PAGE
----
Frank James Lord, who reenacted the role of “schoolmaster” at the Mashpee One-Room Schoolhouse for a decade, has died at the age of 87. The former Mashpee resident died at home in West Yarmouth on February 7.
He was the husband of Elizabeth (Webber) Lord, to whom he was married for 61 years.
A retired US Navy captain and school guidance counselor, Mr. Lord was a life-long learner and an active volunteer in the communities where he lived. Over the years Mr. Lord helped with the building projects for more than 250 Habitat for Humanity homes throughout the country.
Mr. Lord had served on the Mashpee Historical Commission since 2006 and the Mashpee Community Preservation Committee beginning in 2009. The Mashpee Board of Selectmen at its meeting on December 5, 2016, accepted his resignation from both seats after Mr. Lord explained in a letter he wrote to the board that he would be moving to West Yarmouth, adding, “I have enjoyed living in such a well-managed town and wish you all well.”
Soon after moving to Mashpee from Duxbury in 2003, Mr. Lord became a member of Mashpee Town Clerk Deborah F. Dami’s election staff. He was one of the election workers helping out the next October in a mock election at Mashpee High School. The event, organized by the town clerk’s office and funded by the school department, gave 1,163 students in grades 5 and up a taste of democracy and a chance to voice their opinions on the issues. Mr. Lord said he was “impressed” by the mock election, but more so by the enthusiasm he saw in the students who participated. “These kids are showing a lot of interest in the election, which is great,” he said. “The taxpayers’ money is going to a good cause.”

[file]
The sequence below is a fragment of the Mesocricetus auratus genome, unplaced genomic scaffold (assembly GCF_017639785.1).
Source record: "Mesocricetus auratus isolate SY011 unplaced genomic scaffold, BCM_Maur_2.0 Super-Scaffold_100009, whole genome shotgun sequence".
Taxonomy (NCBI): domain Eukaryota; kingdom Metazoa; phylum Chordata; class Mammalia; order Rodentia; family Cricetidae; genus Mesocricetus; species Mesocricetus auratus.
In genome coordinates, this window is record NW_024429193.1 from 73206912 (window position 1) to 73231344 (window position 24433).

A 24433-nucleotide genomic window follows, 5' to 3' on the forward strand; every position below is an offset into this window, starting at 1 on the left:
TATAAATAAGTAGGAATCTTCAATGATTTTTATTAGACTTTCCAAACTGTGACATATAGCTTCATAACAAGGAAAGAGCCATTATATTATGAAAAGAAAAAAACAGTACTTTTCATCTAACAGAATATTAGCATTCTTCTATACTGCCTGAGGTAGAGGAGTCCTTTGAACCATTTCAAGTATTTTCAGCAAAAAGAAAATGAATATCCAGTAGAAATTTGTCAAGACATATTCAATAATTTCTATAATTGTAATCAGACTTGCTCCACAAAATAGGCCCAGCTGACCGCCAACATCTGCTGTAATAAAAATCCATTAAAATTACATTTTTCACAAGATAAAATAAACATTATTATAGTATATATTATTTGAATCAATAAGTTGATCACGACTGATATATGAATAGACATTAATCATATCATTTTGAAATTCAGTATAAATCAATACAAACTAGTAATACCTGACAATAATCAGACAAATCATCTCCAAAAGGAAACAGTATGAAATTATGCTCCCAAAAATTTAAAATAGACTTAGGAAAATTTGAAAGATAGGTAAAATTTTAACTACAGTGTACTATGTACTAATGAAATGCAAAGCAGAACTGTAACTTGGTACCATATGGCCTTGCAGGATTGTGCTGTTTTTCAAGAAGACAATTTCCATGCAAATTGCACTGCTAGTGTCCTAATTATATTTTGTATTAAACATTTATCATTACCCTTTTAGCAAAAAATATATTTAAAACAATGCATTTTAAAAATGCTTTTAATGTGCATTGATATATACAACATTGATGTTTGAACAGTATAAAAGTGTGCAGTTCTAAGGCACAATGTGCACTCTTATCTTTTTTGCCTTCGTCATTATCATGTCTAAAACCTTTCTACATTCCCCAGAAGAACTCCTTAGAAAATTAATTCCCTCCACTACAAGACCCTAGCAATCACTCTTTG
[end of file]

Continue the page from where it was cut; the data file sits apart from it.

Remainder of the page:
In addition to his duties at the schoolhouse, in September 2018 he gave a talk about the structure and Wampanoag culture and its long history on Cape Cod to the Mashpee Men’s Club, a group of which he was a longtime member. As a follow-up to the presentation, attendees visited the site to experience what a typical day might have been like in a one-room school in the mid-1800s.
In 2019 Mr. Lord retired from his post as schoolmaster. At its inaugural preservation award ceremony last June at the Town Archives building, Mashpee Historical Commission presented awards to Earl H. (Chief Flying Eagle) Mills Sr. and Mr. Lord.
The commission recognized Mr. Lord for his 10 years helping to preserve and give tours of the one-room schoolhouse and for his efforts over the last several years in bringing back the old schoolhouse in the community park. Originally built in 1831 on Red Brook Road for $135, the building was closed but eventually donated to the town in 1975. In the late 1990s Mashpee Women’s Club raised $50,000 for renovations, and Mr. Lord was instrumental in helping to secure those funds as well as acquiring additional funding for the project.
The son of Frank and Olga Lord, he was raised in Newton. In junior high school he read all the library’s books about adventures at sea, and he received a full Naval Reserve Officers Training Corps Scholarship (ROTC) to Brown University.
After graduating from Brown, he trained on the battleship USS Missouri and sailed the world from Norway to France to Cuba. He also trained with the marines for amphibious training and flight indoctrination, and then cruised on the destroyer USS Harry F. Bauer to Brazil, Columbia and Cuba. After three years of active duty in the Pacific on the heavy cruiser USS Bremerton, he spent 18 years in the Active Naval Reserve and retired as a captain.